June 19 is Juneteenth, celebrating the day in 1865 when the last enslaved Black people in the United States learned they had been freed from bondage. As momentum grows to enshrine it as a national holiday, we speak with author and historian Gerald Horne, who says that while the story of Juneteenth is “much more complicated and much more complex than is traditionally presented,” increased recognition of the day “provides an opportunity to have a thorough remembrance of this horrific system that was slavery.”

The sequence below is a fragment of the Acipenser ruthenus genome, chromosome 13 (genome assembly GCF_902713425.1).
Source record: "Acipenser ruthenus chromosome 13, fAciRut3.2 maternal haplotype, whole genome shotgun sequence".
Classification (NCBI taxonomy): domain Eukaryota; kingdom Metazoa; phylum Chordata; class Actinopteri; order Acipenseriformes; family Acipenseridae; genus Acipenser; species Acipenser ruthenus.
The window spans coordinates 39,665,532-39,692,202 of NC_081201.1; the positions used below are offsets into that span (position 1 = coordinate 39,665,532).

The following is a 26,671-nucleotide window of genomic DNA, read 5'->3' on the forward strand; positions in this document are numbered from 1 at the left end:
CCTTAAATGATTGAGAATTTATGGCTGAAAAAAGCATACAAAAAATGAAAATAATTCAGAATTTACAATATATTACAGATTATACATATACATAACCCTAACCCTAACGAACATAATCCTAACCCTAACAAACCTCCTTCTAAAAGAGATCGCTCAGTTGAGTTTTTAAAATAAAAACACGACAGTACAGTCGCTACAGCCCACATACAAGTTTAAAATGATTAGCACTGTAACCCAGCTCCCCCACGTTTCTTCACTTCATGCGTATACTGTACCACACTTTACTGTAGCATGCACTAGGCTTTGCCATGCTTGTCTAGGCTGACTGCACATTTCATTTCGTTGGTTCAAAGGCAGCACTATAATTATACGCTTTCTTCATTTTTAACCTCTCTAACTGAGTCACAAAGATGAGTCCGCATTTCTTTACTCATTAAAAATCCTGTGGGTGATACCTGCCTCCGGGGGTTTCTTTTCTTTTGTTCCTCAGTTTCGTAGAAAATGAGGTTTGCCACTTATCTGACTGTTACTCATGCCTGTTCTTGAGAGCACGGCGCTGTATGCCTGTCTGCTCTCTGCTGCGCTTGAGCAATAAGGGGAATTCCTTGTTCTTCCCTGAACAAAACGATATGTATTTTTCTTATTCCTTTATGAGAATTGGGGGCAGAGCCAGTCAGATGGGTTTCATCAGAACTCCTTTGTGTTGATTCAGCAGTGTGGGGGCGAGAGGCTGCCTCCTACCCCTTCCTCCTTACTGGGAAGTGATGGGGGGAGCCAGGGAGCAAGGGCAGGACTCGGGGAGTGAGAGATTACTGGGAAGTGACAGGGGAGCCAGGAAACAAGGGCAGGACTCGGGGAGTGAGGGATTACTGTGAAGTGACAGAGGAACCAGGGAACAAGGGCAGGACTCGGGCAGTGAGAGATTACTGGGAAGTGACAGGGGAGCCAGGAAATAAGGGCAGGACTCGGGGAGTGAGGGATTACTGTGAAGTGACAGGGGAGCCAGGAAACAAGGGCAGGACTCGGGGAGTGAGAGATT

There should be more sympathy for Assange and the outlet he founded in corporate media.
Afghanistan’s underlying economic and humanitarian problems, which disproportionately affect women and girls, cannot simply be ignored because of the Taliban’s record.”
Despite claiming to endorse a carbon tax, ExxonMobil has funneled millions of dollars to lawmakers who oppose the idea.